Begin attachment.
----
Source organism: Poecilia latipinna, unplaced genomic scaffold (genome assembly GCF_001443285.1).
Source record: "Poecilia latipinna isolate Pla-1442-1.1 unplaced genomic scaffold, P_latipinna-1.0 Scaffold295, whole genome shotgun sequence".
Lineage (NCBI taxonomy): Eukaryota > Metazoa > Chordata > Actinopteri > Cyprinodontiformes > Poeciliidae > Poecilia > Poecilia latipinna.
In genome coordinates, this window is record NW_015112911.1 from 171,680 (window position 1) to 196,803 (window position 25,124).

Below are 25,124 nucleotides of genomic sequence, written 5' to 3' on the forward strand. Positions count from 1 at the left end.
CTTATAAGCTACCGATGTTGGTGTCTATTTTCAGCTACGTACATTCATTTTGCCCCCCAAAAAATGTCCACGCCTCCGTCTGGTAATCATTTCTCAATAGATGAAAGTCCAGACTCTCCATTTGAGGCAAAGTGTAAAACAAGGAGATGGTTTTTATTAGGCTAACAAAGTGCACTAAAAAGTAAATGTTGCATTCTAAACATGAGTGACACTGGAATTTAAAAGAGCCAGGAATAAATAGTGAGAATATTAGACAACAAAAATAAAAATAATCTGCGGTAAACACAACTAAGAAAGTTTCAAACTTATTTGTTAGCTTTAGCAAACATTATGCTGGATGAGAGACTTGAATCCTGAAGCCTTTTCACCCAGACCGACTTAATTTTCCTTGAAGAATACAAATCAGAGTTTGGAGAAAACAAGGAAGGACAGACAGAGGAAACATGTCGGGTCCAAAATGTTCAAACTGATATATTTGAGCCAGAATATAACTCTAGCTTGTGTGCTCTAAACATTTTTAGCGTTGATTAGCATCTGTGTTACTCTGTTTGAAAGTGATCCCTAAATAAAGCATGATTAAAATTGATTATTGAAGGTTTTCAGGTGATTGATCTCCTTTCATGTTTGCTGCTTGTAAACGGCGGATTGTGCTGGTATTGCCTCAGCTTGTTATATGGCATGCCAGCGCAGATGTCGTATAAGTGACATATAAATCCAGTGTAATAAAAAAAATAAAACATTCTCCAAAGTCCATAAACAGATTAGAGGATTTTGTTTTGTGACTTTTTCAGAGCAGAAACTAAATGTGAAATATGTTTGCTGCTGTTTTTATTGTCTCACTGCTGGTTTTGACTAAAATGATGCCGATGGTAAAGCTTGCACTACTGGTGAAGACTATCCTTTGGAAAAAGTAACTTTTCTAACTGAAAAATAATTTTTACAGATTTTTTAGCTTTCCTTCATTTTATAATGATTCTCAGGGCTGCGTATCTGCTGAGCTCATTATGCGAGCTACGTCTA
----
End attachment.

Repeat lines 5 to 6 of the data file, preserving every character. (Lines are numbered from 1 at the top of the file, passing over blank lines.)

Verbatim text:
Below are 25,124 nucleotides of genomic sequence, written 5' to 3' on the forward strand. Positions count from 1 at the left end.
CTTATAAGCTACCGATGTTGGTGTCTATTTTCAGCTACGTACATTCATTTTGCCCCCCAAAAAATGTCCACGCCTCCGTCTGGTAATCATTTCTCAATAGATGAAAGTCCAGACTCTCCATTTGAGGCAAAGTGTAAAACAAGGAGATGGTTTTTATTAGGCTAACAAAGTGCACTAAAAAGTAAATGTTGCATTCTAAACATGAGTGACACTGGAATTTAAAAGAGCCAGGAATAAATAGTGAGAATATTAGACAACAAAAATAAAAATAATCTGCGGTAAACACAACTAAGAAAGTTTCAAACTTATTTGTTAGCTTTAGCAAACATTATGCTGGATGAGAGACTTGAATCCTGAAGCCTTTTCACCCAGACCGACTTAATTTTCCTTGAAGAATACAAATCAGAGTTTGGAGAAAACAAGGAAGGACAGACAGAGGAAACATGTCGGGTCCAAAATGTTCAAACTGATATATTTGAGCCAGAATATAACTCTAGCTTGTGTGCTCTAAACATTTTTAGCGTTGATTAGCATCTGTGTTACTCTGTTTGAAAGTGATCCCTAAATAAAGCATGATTAAAATTGATTATTGAAGGTTTTCAGGTGATTGATCTCCTTTCATGTTTGCTGCTTGTAAACGGCGGATTGTGCTGGTATTGCCTCAGCTTGTTATATGGCATGCCAGCGCAGATGTCGTATAAGTGACATATAAATCCAGTGTAATAAAAAAAATAAAACATTCTCCAAAGTCCATAAACAGATTAGAGGATTTTGTTTTGTGACTTTTTCAGAGCAGAAACTAAATGTGAAATATGTTTGCTGCTGTTTTTATTGTCTCACTGCTGGTTTTGACTAAAATGATGCCGATGGTAAAGCTTGCACTACTGGTGAAGACTATCCTTTGGAAAAAGTAACTTTTCTAACTGAAAAATAATTTTTACAGATTTTTTAGCTTTCCTTCATTTTATAATGATTCTCAGGGCTGCGTATCTGCTGAGCTCATTATGCGAGCTACGTCTA